Labor says its emissions reduction policy is impossible to cost as businesses will choose how to reduce pollution.
Labor says its emissions reduction policy is impossible to cost as businesses will take the reins on how to reduce their own pollution, after the coalition put the bill at up to $26 billion.
Labor's climate change spokesman Mark Butler has hit back at the government's latest modelling, saying the figures are "utterly ridiculous".
"It is inherently impossible to model in a precise way, because what we're doing is leaving this up to business," he told ABC News on Wednesday.
"That's what business has asked us to do."
Businesses asked for the lowest cost range of offsets and can also change how they operate to reduce pollution, he added.
Treasurer Josh Frydenberg has pointed to analysis by his policy team putting the cost for business between $13 billion and $26 billion over 10 years under Labor's measures.
Mr Butler said the modelling was based on "ridiculous" assumptions, including that not a single company would do anything domestically to reduce emissions.
Offsets would cost four times what the government's own "climate solutions" modelling suggested.
Labor is proposing an emissions reduction target of 45 per cent by 2030 on 2005 levels, compared to the coalition's goal of a 26 per cent reduction.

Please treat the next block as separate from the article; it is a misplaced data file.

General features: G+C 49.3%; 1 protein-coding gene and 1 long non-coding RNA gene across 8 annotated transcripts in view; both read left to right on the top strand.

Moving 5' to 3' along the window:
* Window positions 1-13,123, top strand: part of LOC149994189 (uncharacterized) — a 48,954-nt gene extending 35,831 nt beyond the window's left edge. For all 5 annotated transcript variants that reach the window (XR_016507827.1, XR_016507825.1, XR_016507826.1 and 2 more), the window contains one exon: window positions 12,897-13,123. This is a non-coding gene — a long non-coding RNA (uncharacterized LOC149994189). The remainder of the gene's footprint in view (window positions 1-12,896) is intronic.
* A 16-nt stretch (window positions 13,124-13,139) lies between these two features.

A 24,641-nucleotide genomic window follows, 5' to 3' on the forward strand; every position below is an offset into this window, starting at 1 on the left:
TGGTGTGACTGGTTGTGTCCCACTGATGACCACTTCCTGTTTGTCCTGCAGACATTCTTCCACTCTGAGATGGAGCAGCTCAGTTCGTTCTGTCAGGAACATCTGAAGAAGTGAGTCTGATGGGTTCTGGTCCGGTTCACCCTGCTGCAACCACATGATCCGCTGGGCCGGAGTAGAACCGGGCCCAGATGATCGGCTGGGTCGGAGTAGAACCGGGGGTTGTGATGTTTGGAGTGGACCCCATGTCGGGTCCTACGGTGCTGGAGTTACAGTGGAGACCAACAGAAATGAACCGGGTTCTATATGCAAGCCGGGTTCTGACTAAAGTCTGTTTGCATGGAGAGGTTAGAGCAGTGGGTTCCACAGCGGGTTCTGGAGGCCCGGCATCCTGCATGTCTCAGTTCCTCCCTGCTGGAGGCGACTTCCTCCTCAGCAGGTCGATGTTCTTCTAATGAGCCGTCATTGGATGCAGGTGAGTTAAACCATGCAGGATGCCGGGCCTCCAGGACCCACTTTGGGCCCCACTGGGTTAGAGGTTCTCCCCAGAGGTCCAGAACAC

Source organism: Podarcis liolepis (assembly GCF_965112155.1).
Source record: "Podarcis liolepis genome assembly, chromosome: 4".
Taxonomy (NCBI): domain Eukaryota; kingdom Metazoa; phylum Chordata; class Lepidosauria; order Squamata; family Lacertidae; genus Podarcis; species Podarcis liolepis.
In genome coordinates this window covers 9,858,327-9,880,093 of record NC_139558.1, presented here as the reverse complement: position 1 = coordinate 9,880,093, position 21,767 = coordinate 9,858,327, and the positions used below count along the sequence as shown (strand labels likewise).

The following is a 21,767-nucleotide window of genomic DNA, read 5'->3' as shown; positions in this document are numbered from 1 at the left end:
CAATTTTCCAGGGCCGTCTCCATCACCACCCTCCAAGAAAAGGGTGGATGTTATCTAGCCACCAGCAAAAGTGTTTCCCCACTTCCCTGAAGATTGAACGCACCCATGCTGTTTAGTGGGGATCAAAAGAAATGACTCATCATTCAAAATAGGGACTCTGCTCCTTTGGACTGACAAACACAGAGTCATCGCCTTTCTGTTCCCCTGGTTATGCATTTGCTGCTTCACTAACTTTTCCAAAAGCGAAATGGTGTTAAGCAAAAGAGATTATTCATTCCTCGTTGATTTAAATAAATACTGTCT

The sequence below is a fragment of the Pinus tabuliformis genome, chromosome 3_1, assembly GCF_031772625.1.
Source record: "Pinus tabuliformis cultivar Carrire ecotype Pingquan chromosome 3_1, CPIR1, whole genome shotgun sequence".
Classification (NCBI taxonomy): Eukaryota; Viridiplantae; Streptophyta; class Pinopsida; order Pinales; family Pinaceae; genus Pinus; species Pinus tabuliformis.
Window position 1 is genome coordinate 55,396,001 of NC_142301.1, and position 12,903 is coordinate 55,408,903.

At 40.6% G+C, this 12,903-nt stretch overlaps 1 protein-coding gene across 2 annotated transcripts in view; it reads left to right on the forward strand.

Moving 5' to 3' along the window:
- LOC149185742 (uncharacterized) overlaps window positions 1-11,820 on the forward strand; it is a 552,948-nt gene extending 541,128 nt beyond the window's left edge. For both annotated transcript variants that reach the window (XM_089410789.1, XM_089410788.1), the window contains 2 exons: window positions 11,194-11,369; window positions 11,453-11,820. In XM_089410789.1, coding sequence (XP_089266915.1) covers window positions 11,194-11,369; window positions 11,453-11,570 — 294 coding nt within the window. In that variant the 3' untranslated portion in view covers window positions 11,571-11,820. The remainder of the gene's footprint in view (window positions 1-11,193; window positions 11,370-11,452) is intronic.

Prime Minister Scott Morrison has demanded Labor leader Bill Shorten reveal the economic cost of higher targets.
The cost of Labor's policy largely rests on the price of international carbon offsets, which the top 250 polluters can buy if they don't adequately reduce their pollution.
The Investor Group on Climate Change says companies are already considering carbon pricing in their strategies and investment decisions.
AGL, Bluescope, BHP Billiton, Chevron and Rio Tinto are among companies that apply carbon prices to decisions, with prices ranging to $12.50 a tonne at present to $140 a tonne by 2040.
Bloomberg New Energy Finance special projects boss Kobad Bhavnagri says it's impossible to know the price of international offsets past 2020 as the United Nations hasn't developed the rules to govern the market.
Mr Bhavnagri says forecasts are always overestimated.
"That is because forecasters like me cannot anticipate human ingenuity and innovation," he told AAP.
"But experience has clearly shown that once goals are set, innovators and businesses get to work and always find cheaper and better ways to do things."
He says it could be cheapest to stay away from overseas credits and stick locally.
"Australia has some of the best renewable energy resources in the world, lots of low hanging fruit in energy-efficiency and a vast land sector for agriculture and forestry based credits," he said.
The Australia Institute says failing to act on climate change will have a greater cost on the economy, with losses to agricultural production and impacts on human health.